Ok, I’m going to take a moment and make fun of myself. Hopefully in the time I spend in self-ridicule you’ll see the point I’m trying to make. Marketing is challenging. There are many schools of thought about the best way to market a great product, but in reality every product is different and every customer is different and so there is no one best way to accomplish marketing for every situation. Each situation has to be considered for the unique qualities and added value it engenders.
When it comes to marketing, social media marketing is one of the current buzzwords. Social media is so prevalent in our lives. Whether for personal use or business communication, social media touches each of our lives. The question then remains how we may use social media as a means of communicating a marketing message, and how to do it in a positive and constructive manner.
Some say great products sell themselves—and I agree with this idea in principle but not always in practice. A product or service is inert and doesn’t actively sell anything. It’s people that sell products and services, by what they say about the product: whether this is a sales pitch from an employee or the friendly banter of a neighbor or associate. And to be honest, it’s too easy for a talented salesperson to sell a less than average product as a great product, or for popular opinion to own too much importance in a purchasing decision. Take the Holland tulip craze of the 1600’s, or Cabbage Patch dolls, or our stock market as examples of how public opinion can cause extraordinary purchasing frenzy.
So far I haven’t made much fun of myself, so let me now take the opportunity to begin by admitting that I’m relatively new to the marketing world. In fact I’ve only officially been employed in a marketing role for a little over a year now. Before last summer my work experience has revolved in some way or another around Information Technology. The really comical thing is that marketing is (in my opinion) all just a mixture of common sense and honest communication with a healthy dose of courtesy added. It just makes sense. For example, I have a great product that I get to tell people about every day. I understand that if I sat back and did nothing, my great product wouldn’t sell itself. No more opportunities would be generated for potential customers to use our product. No new content or messaging would help people understand the value and benefits of our technology. Without someone continually striving to share this information our products would essentially disappear.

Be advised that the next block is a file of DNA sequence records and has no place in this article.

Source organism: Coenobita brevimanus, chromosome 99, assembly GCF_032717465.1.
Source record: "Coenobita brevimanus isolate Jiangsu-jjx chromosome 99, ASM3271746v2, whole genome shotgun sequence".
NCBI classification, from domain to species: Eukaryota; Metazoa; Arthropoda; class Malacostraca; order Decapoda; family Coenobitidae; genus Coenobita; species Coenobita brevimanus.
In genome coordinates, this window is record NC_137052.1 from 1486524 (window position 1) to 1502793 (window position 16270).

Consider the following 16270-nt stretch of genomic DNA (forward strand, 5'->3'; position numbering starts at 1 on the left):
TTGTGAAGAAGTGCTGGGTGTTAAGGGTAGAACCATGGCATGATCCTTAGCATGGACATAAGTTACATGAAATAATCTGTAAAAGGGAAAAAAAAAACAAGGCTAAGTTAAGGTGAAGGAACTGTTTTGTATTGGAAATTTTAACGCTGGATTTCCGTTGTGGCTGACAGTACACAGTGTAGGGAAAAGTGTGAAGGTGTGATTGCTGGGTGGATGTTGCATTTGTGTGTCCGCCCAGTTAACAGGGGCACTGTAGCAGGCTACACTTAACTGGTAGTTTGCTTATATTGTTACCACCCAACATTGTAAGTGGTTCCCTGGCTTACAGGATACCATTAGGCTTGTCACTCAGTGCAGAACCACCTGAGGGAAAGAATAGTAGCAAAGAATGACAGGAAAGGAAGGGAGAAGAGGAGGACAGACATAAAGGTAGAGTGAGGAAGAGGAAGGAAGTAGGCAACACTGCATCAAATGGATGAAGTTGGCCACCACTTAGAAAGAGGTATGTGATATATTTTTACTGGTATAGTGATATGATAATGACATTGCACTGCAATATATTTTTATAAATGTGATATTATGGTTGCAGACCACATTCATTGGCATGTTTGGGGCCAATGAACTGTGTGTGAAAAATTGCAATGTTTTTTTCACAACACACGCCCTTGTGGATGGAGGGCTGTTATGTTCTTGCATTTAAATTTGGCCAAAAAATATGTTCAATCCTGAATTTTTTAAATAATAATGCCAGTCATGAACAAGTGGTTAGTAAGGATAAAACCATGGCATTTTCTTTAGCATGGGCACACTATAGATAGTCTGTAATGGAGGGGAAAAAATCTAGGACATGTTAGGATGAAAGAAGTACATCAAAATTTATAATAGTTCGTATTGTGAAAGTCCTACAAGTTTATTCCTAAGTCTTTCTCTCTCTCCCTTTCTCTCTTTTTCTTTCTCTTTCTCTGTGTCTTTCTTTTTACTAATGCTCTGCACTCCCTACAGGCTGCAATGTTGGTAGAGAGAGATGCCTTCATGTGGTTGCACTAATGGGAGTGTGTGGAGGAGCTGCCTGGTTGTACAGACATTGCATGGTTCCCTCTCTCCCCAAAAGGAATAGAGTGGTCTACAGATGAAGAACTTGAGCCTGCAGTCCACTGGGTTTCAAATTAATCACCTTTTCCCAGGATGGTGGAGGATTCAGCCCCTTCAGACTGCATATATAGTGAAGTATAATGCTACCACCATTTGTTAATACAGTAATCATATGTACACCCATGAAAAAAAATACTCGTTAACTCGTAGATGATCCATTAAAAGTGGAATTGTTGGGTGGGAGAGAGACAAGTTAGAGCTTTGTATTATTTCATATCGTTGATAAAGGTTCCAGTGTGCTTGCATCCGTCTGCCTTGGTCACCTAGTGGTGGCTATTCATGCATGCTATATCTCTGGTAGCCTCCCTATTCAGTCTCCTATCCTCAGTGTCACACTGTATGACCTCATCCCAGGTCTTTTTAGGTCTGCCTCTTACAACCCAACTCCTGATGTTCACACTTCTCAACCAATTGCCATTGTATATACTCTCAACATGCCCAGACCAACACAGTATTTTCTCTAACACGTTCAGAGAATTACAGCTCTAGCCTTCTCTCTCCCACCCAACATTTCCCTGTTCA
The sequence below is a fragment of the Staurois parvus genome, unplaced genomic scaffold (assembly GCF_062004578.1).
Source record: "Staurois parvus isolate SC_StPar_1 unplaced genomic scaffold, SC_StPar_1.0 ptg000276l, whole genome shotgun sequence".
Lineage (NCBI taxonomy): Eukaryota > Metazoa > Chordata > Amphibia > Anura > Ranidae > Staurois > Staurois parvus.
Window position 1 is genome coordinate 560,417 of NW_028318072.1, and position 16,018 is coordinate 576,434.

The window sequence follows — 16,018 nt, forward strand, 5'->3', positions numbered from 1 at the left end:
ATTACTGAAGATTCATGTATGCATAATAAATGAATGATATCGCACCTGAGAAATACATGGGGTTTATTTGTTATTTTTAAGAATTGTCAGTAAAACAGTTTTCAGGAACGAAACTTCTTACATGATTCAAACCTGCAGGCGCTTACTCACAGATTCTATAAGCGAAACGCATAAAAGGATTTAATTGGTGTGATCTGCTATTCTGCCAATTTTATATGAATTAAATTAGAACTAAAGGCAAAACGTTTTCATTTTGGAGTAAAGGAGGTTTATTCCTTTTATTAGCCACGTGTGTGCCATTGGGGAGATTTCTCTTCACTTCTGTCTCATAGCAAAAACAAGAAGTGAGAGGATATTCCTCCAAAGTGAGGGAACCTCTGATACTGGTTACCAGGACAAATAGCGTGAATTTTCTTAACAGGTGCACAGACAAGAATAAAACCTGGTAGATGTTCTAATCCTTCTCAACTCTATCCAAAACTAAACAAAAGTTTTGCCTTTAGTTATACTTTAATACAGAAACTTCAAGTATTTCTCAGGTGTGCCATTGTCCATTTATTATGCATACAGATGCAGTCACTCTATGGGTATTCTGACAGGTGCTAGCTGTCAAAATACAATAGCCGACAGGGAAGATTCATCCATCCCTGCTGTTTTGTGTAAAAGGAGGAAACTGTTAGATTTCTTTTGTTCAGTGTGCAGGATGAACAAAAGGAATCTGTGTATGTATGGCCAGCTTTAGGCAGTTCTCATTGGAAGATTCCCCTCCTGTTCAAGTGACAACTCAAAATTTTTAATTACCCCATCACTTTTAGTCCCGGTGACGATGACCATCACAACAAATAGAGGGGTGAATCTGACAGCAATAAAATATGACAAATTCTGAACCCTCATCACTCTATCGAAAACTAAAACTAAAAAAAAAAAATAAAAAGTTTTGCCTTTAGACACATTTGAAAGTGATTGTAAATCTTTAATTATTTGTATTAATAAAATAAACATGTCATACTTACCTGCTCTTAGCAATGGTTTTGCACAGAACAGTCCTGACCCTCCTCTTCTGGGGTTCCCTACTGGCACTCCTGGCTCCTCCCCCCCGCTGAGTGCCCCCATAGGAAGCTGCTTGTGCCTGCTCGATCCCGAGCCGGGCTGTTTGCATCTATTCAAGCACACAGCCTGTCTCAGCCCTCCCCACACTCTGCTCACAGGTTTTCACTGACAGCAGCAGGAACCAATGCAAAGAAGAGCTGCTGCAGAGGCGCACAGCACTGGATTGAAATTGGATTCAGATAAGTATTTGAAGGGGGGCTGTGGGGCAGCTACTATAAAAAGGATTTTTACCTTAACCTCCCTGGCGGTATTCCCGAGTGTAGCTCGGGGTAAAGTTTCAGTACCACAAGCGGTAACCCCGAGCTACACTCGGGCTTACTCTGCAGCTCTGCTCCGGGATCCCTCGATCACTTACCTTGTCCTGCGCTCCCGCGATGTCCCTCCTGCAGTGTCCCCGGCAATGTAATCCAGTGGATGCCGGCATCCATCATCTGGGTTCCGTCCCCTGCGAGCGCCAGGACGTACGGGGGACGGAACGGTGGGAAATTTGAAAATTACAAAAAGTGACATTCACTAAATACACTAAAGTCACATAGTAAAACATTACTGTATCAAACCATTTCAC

This puts marketers in a precarious position. We have to know our products to be able to share why they are valuable, and we must know enough about our customers to see how they can benefit from these products. In addition we need to know about our competition in order to know when we’re the better solution. It’s unrealistic to believe that we can solve every problem with only one product. As I mentioned earlier: everyone and every situation is unique. This is why I don’t take myself too seriously. I understand I don’t know everything. And this knowledge of my own inadequacy helps me to come into a marketing opportunity willing to ask questions and to listen and then to share my own personal experiences with the product. I’m encouraged to not just talk about the value of our product but to actually show it. I don’t think I would have these characteristics if I were trained as a marketer and revved up to sell the product no matter what. And that to me is the key to successful marketing: to be a real person talking with other real people about the things that add value to our lives. There’s no ulterior motive. It’s really quite simple, and yet very powerful when we can just be ourselves and do what we love to do.
I’m including a link to a Spiceworld marketing presentation I participated in recently. I really enjoyed this panel discussion and it’s the seed for my comments today. If you’re interested, you can view this presentation in the Spiceworks forum here: